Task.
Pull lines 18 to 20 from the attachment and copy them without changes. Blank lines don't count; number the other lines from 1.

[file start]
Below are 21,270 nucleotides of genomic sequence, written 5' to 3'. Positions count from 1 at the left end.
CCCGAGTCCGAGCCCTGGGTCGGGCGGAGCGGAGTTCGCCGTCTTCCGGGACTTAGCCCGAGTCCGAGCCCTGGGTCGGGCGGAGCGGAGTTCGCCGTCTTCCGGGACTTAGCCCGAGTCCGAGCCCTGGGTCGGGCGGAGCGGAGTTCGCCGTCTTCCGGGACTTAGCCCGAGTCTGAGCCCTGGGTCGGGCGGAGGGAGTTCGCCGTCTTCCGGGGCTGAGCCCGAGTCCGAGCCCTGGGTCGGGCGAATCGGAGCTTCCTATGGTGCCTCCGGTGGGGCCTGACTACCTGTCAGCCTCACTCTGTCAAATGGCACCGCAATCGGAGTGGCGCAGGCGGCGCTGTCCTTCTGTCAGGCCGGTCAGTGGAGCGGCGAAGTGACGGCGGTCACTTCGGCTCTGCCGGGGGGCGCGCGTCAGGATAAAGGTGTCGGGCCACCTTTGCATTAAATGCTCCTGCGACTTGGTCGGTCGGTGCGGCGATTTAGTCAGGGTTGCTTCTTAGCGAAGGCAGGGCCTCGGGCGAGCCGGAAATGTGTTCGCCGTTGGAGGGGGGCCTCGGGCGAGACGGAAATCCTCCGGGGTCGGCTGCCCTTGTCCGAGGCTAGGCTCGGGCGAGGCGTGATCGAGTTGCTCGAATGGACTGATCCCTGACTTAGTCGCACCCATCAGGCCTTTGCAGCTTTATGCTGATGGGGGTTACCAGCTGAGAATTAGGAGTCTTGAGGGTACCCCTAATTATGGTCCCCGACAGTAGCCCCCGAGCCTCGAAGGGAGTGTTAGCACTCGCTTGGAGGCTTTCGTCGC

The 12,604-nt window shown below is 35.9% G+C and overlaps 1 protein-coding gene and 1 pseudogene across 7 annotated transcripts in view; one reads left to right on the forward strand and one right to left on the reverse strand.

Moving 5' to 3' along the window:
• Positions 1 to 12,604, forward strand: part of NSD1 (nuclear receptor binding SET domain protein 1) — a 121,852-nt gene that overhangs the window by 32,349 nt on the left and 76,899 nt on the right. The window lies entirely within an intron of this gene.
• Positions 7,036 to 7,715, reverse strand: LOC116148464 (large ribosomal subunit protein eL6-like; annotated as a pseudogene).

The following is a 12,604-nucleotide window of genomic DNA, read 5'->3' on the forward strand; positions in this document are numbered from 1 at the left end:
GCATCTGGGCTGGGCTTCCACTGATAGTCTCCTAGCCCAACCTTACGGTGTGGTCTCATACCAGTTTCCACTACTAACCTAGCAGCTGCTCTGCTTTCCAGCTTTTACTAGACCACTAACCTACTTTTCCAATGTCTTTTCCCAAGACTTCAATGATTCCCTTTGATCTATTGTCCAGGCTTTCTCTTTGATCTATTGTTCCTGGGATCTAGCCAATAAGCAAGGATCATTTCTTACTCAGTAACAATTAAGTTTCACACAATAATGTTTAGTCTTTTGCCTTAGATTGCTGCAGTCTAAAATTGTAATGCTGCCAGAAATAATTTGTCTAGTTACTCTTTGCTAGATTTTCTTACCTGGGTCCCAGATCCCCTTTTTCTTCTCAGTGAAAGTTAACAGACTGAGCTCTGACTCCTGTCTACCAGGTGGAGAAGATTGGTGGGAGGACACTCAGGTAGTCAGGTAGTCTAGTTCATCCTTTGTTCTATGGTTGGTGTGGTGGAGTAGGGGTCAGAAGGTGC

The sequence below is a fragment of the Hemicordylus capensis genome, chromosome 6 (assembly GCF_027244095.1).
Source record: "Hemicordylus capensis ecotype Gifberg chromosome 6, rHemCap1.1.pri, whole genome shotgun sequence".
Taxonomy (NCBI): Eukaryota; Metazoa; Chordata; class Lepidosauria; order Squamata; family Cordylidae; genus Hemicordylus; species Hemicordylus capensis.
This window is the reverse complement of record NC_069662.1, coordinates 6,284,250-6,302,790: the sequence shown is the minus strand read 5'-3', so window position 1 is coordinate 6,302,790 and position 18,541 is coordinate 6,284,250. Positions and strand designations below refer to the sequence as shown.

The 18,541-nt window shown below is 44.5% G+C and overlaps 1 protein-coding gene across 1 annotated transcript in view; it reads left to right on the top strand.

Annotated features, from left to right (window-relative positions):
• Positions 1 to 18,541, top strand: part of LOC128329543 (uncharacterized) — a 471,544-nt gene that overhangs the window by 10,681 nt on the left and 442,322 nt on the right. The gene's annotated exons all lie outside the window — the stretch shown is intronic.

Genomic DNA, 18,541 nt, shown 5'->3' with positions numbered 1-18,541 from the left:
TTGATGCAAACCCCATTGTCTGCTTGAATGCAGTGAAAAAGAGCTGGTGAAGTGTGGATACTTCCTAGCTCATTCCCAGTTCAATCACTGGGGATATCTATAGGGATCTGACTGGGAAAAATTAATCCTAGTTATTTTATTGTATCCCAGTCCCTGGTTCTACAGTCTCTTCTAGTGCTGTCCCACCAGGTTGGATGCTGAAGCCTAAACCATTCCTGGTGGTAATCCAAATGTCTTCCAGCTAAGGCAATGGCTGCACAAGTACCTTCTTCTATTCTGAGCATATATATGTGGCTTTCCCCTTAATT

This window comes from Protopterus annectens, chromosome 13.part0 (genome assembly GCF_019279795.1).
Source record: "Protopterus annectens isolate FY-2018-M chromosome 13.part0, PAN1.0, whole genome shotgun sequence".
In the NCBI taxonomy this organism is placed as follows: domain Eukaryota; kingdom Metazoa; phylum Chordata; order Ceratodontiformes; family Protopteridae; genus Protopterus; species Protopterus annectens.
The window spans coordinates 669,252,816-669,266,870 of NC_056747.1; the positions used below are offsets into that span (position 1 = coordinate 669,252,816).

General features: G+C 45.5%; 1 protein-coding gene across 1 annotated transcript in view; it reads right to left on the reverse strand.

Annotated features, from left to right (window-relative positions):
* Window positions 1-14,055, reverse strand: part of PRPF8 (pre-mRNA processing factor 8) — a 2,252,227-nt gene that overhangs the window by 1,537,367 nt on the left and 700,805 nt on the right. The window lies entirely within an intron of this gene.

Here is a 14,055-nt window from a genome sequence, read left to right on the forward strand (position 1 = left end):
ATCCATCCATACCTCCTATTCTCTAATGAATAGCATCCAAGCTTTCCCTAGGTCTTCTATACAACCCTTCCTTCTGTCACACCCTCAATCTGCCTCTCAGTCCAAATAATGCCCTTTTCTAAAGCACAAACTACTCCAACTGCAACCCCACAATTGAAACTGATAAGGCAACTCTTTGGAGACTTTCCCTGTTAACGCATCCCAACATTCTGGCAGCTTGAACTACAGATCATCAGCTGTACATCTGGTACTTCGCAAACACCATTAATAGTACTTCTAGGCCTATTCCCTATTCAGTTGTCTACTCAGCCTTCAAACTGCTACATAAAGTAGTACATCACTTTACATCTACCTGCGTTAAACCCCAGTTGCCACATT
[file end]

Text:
This window comes from Protopterus annectens, chromosome 13.part0 (genome assembly GCF_019279795.1).
Source record: "Protopterus annectens isolate FY-2018-M chromosome 13.part0, PAN1.0, whole genome shotgun sequence".
In the NCBI taxonomy this organism is placed as follows: domain Eukaryota; kingdom Metazoa; phylum Chordata; order Ceratodontiformes; family Protopteridae; genus Protopterus; species Protopterus annectens.